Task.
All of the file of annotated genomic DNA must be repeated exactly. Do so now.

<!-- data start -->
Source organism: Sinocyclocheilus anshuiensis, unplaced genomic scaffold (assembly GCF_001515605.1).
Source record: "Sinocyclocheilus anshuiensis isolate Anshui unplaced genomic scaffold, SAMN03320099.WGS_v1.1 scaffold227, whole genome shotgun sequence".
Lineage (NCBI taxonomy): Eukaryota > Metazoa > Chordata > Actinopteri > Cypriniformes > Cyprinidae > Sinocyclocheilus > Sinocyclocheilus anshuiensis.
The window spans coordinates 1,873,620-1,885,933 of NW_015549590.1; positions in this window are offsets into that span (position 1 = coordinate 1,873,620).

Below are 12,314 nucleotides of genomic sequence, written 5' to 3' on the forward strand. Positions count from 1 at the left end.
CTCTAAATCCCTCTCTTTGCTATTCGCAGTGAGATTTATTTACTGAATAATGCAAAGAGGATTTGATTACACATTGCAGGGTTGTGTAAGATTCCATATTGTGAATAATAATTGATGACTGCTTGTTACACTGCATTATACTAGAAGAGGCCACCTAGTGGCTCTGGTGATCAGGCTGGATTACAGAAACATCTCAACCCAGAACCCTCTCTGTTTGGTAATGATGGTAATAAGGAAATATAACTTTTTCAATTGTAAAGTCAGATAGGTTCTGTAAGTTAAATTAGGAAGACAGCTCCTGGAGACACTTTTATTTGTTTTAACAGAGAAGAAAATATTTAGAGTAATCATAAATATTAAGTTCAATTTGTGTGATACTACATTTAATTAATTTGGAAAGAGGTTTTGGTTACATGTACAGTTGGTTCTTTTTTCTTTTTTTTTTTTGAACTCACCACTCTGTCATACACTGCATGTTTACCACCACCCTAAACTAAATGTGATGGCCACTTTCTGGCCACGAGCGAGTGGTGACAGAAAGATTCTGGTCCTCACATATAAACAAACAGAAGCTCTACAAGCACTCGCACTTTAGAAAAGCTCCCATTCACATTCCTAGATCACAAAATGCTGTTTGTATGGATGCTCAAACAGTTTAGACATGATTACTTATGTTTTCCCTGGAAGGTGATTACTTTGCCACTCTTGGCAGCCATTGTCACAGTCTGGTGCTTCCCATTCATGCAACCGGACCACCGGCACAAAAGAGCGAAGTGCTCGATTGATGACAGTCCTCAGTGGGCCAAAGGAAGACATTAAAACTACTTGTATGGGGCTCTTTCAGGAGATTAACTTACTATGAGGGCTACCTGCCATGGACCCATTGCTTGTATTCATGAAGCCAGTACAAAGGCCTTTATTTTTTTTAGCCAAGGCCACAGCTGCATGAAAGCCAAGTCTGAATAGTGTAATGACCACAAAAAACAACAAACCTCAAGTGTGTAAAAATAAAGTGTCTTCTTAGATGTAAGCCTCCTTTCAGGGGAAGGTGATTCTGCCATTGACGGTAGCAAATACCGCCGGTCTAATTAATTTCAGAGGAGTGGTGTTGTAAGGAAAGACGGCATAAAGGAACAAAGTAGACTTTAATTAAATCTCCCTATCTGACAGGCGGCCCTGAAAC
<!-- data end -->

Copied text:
Source organism: Sinocyclocheilus anshuiensis, unplaced genomic scaffold (assembly GCF_001515605.1).
Source record: "Sinocyclocheilus anshuiensis isolate Anshui unplaced genomic scaffold, SAMN03320099.WGS_v1.1 scaffold227, whole genome shotgun sequence".
Lineage (NCBI taxonomy): Eukaryota > Metazoa > Chordata > Actinopteri > Cypriniformes > Cyprinidae > Sinocyclocheilus > Sinocyclocheilus anshuiensis.
The window spans coordinates 1,873,620-1,885,933 of NW_015549590.1; positions in this window are offsets into that span (position 1 = coordinate 1,873,620).

Below are 12,314 nucleotides of genomic sequence, written 5' to 3' on the forward strand. Positions count from 1 at the left end.
CTCTAAATCCCTCTCTTTGCTATTCGCAGTGAGATTTATTTACTGAATAATGCAAAGAGGATTTGATTACACATTGCAGGGTTGTGTAAGATTCCATATTGTGAATAATAATTGATGACTGCTTGTTACACTGCATTATACTAGAAGAGGCCACCTAGTGGCTCTGGTGATCAGGCTGGATTACAGAAACATCTCAACCCAGAACCCTCTCTGTTTGGTAATGATGGTAATAAGGAAATATAACTTTTTCAATTGTAAAGTCAGATAGGTTCTGTAAGTTAAATTAGGAAGACAGCTCCTGGAGACACTTTTATTTGTTTTAACAGAGAAGAAAATATTTAGAGTAATCATAAATATTAAGTTCAATTTGTGTGATACTACATTTAATTAATTTGGAAAGAGGTTTTGGTTACATGTACAGTTGGTTCTTTTTTCTTTTTTTTTTTTGAACTCACCACTCTGTCATACACTGCATGTTTACCACCACCCTAAACTAAATGTGATGGCCACTTTCTGGCCACGAGCGAGTGGTGACAGAAAGATTCTGGTCCTCACATATAAACAAACAGAAGCTCTACAAGCACTCGCACTTTAGAAAAGCTCCCATTCACATTCCTAGATCACAAAATGCTGTTTGTATGGATGCTCAAACAGTTTAGACATGATTACTTATGTTTTCCCTGGAAGGTGATTACTTTGCCACTCTTGGCAGCCATTGTCACAGTCTGGTGCTTCCCATTCATGCAACCGGACCACCGGCACAAAAGAGCGAAGTGCTCGATTGATGACAGTCCTCAGTGGGCCAAAGGAAGACATTAAAACTACTTGTATGGGGCTCTTTCAGGAGATTAACTTACTATGAGGGCTACCTGCCATGGACCCATTGCTTGTATTCATGAAGCCAGTACAAAGGCCTTTATTTTTTTTAGCCAAGGCCACAGCTGCATGAAAGCCAAGTCTGAATAGTGTAATGACCACAAAAAACAACAAACCTCAAGTGTGTAAAAATAAAGTGTCTTCTTAGATGTAAGCCTCCTTTCAGGGGAAGGTGATTCTGCCATTGACGGTAGCAAATACCGCCGGTCTAATTAATTTCAGAGGAGTGGTGTTGTAAGGAAAGACGGCATAAAGGAACAAAGTAGACTTTAATTAAATCTCCCTATCTGACAGGCGGCCCTGAAAC